The Rise of WAN Optimization Part II

The Rise of WAN Optimization Part II

Summary: Part of the challenge in optimizing applications is knowing where to begin. Lori MacVittie would like to have us believe that the right approach is to deploy a holistic application delivery solution to address the entire problem.

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TOPICS: Networking, Banking
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Part of the challenge in optimizing applications is knowing where to begin. Lori MacVittie would like to have us believe that the right approach is to deploy a holistic application delivery solution to address the entire problem. As I point out here, such an approach demonstrates a misunderstanding of the value of WAN optimization is naïve for many of today's organizations.

Here's another issue to consider. As vendors attempt to build solutions across multiple product areas it often comes at the expense of product functionality and competitiveness. They lose focus, unable to innovate as quickly as more targeted competitors. In the worst cases, they rely on customer lock-in to generate revenue while eschewing real product innovation.

Take Cisco, for example. For the longest time, Cisco pundits argued that the company's holistic approach to delivering networking equipment lowered Total Cost of Ownership (TCO) and improved overall functionality of the network. Presumably, this was  because of the greater integration that could be delivered amongst products in the solution set.

But Gartner debunked the myth of a single vendor network last year where it noted such approaches often lead to

  • Vendor complacency where over time, vendors can take customers for granted , and he level of attention and service can drop off.
  • Less competitive pricing - vendors and their customers will rely on long-standing relationship, and possibly older contacts, to end up with noncompetitive pricing.
  • Single-vendor focused element management tools encourage lock-in and limit alternatives.

All of those same risks apply to a holistic application delivery solution. Purchase your load balancer, WAN optimizer, security gateway and more from one vendor, buy into their closed integrations and "holistic" architectures, and over time you'll find yourself once again in the same vicious cycle of vendor lock-in. What's more you'll spend an inordinate amount of time conducting your holistic application analysis and putting into place all the equipment that's needed for that analysis.

The alternative? Take a few hours, deploy a free WAN optimizer from here, and see if it solves most of your application's problems. You may find that you'll still need to rearchitect your applications, but at least then you'll be able to justify that investment to your management.

Topics: Networking, Banking

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3 comments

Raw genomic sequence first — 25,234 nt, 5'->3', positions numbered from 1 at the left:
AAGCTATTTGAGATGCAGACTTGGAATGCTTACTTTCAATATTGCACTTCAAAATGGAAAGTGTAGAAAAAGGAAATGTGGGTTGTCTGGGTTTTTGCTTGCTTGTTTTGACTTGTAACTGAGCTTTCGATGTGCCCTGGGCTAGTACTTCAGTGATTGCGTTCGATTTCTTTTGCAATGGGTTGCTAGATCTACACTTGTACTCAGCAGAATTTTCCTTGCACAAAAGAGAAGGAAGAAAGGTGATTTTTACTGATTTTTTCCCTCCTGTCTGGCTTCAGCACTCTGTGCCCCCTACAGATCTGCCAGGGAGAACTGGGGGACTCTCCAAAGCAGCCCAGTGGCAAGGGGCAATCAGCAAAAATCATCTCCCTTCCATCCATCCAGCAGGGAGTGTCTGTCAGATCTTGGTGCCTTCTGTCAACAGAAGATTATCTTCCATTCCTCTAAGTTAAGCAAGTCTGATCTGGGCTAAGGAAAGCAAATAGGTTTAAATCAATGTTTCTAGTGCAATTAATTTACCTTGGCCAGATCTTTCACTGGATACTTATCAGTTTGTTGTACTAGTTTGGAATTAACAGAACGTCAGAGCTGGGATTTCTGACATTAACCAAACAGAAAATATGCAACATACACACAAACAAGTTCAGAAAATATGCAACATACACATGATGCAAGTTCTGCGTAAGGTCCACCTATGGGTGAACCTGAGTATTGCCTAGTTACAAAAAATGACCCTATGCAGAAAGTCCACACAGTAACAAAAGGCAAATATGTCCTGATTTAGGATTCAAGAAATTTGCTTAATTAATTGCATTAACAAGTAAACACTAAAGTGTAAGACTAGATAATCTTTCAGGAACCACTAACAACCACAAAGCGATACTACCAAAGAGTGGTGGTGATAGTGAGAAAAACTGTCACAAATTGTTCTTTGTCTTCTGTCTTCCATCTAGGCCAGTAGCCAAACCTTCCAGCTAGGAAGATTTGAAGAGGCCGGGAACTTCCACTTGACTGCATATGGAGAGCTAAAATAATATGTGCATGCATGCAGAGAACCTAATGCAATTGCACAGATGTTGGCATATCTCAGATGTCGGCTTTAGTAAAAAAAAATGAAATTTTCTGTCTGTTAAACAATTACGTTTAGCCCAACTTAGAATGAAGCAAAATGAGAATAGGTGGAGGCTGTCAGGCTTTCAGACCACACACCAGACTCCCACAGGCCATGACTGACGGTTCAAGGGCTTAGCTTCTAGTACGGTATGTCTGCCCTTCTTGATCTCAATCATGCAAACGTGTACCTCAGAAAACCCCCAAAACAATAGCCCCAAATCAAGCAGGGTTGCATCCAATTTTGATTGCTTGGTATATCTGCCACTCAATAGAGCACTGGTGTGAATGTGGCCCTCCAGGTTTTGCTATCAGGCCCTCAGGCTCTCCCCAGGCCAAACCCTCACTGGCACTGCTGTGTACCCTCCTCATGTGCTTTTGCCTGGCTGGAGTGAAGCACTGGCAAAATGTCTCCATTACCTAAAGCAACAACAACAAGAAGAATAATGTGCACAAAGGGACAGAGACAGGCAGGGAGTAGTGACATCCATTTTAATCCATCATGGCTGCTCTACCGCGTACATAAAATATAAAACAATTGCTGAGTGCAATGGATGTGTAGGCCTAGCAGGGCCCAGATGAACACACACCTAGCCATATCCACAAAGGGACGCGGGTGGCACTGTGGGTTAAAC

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  • Riverbed Steelhead

    Enough said.

    What Lori partially addresses is that network performance is not determined by two factors - latency and bandwidth, but by the 3rd - protocol flow control. You can have big pipes and next to zero distance. But if you have a chatty applications, like Linux machines using legacy SMB protocols to talk to Windows servers you need to optimize *that* as well.

    And, that is the central value of a WAN optimizing appliance - precaching of frequently used data and bundling of protocol flow control traffic. Unfortunately for Lori, F5 does not have the best offering in the space.
    Your Non Advocate
  • RE: The Rise of WAN Optimization Part II

    David,

    Your thoughts regarding the single-vendor network are interesting but not really germane to the blog post you referenced. The post you reference is clear in its focus on identifying the actual cause of poor performance and addressing it. After all, if a performance issue is at the application layer it rarely helps to optimize the network.

    F5 offers solutions that address all common areas of application performance - including WAN optimization - both as stand-alone offerings and as a unified, integrated solution, but nowhere in the aforementioned blog post is it stated or suggested that a holistic approach can only be achieved via a single-vendor's solutions, which appears to be your premise. It is the application of the right acceleration and/or optimization technique to the right problem that was the point of the post. If that solution is single-vendor, that is a decision for the customer, as is a multi-vendor solution, as long as both comprise a complete application performance solution stack.

    Lori
    l.macvittie@...
  • As a service?

    Well, alternatives do exist to this approach. WAN Optimization is not a difficult concept to utilize and understand any more with the advent of WAN Optimization as a Service. With no capex expenses and a free trial availability, companies that are currently not utilizing WAN optimization can see the benefits their WAN networks can derive from the capability. Companies such as Aryaka provide services that allow you to explore the advantages WAN optimization can bring to you without having to invest in the appliances that you would have to with traditional WAN Optimization solutions.
    WAN Optimization can significantly enhance operations for organizations that operate with globally distributed options. While cost was traditionally a deterrent, it is an option companies should explore for sure at this point in time.
    abhishekrvrksharma